Jennifer Van Os receives Research Forward project funding

Dr. Jennifer Van Os

“Mooving Cows: An innovative learning approach using a serious game to improve cow-handling skills in dairy-farm personnel” led by Jennifer Van Os in the Department of Animal and Dairy Sciences was one of 11 projects recently selected for funding in the first round of the new Research Forward award competition.

The Office of the Vice Chancellor for Research and Graduate Education (OVCRGE) hosts the Research Forward initiative to stimulate and support highly innovative and groundbreaking research at the University of Wisconsin–Madison. The initiative is supported by the Wisconsin Alumni Research Foundation (WARF) and will provide funding for 1–2 years, depending on the needs and scope of the project.

Research Forward seeks to support collaborative, multidisciplinary, multi-investigator research projects that are high-risk, high-impact, and transformative. It seeks to fund research projects that have the potential to fundamentally transform a field of study as well as projects that require significant development prior to the submission of applications for external funding. Collaborative research proposals are welcome from within any of the four divisions (Arts & Humanities, Biological Sciences, Physical Sciences, Social Sciences), as are cross-divisional collaborations.

Van Os’s project will create a digital serious game to transform training in farm animal handling. Trainees will practice proper techniques in a simulated setting – safe for both people and cows. Research Forward funding will enable programming and pilot testing of the training tool with dairy farm personnel. This multidisciplinary team comprises experts in animal welfare science, veterinary medicine, social psychology and behavior change, human health, and multilingual education and extension.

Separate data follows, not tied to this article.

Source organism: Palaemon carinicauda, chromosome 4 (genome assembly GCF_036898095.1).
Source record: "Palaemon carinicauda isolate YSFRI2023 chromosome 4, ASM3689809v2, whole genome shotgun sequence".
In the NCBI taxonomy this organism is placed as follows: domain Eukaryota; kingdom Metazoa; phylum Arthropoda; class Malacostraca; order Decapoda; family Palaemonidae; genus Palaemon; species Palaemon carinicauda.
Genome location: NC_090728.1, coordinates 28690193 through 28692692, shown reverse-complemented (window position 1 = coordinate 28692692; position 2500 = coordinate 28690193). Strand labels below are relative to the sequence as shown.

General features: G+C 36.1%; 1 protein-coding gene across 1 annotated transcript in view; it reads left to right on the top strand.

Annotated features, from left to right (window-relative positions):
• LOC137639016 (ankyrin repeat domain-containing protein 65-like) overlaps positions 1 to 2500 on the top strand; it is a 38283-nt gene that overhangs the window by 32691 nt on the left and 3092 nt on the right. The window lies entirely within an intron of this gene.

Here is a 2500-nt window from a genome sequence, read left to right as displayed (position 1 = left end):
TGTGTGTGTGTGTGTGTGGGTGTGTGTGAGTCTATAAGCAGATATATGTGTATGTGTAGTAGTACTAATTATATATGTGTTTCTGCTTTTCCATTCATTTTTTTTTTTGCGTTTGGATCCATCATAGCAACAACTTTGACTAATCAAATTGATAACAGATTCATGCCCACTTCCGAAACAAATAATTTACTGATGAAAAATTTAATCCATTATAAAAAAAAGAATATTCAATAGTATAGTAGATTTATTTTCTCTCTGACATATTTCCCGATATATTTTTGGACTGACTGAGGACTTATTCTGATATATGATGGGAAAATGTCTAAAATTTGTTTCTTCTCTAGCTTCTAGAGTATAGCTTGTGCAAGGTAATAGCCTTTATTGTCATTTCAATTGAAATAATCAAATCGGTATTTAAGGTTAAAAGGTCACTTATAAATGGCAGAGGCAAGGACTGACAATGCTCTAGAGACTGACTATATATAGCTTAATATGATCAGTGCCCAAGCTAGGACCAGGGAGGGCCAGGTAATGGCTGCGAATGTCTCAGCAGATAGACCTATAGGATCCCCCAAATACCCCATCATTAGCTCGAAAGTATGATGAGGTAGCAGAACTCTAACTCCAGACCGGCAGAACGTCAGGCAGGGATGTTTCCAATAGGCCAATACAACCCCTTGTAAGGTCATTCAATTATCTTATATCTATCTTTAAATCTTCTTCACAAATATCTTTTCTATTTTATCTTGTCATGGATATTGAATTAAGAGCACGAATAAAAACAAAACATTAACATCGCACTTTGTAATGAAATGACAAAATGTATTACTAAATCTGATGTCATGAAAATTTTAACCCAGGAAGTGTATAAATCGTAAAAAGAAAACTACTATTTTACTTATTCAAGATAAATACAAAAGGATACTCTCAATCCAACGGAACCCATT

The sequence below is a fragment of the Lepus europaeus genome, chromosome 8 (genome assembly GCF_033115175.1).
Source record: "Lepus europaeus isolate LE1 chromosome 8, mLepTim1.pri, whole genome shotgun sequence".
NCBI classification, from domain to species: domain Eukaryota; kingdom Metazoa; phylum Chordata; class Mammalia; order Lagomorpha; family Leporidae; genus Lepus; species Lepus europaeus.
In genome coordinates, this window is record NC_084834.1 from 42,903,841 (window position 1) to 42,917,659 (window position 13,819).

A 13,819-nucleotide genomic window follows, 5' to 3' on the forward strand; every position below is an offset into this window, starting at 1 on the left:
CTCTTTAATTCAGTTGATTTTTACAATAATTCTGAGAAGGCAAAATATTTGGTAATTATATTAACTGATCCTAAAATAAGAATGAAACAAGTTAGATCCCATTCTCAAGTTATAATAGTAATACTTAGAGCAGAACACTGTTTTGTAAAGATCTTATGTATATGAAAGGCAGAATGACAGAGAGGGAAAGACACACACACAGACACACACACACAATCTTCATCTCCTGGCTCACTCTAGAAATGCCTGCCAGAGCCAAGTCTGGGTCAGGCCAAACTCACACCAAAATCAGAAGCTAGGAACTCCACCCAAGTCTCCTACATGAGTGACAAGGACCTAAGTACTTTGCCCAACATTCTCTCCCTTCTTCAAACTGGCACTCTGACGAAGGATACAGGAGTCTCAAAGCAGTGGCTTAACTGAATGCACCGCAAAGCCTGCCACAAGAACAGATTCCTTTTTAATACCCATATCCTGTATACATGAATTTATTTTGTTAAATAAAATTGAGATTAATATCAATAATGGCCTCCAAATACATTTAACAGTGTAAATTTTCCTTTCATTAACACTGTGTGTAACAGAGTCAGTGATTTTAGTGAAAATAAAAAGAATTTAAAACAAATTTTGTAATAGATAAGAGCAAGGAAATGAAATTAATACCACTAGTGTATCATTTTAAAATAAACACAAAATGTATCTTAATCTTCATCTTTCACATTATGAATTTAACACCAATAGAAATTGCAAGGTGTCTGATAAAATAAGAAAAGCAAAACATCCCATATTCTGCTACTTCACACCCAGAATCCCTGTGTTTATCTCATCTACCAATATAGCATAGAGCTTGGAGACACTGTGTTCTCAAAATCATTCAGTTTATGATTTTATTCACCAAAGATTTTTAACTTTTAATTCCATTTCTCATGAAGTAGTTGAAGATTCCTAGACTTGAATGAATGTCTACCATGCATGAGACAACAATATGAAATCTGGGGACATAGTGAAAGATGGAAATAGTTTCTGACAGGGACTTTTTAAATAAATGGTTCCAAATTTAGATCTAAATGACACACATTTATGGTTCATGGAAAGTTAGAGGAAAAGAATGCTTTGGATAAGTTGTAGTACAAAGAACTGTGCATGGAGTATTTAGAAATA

Why is this important? On Wisconsin dairy farms, millions of human-cow interactions occur each day. Handling cows is necessary to harvest milk and provide animal care, but presents a risk of injury to personnel. Furthermore, inappropriate handling of cows impairs animal welfare and milk production and erodes public trust in dairy farming practices. Proper cow handling requires effective training, but existing resources have substantial limitations and lack evidence of effectiveness. Education research has demonstrated that “serious games” produce positive learning outcomes.

Jennifer Van Os, assistant professor of animal and dairy sciences

Nigel Cook, professor and chair of food animal production in medical sciences

Markus Brauer. Professor of psychology
Olufunmilola Abraham, assistant professor of pharmacy
Dominic Ledesma, interim director of diversity and inclusion for the UW–Madison Division of Extension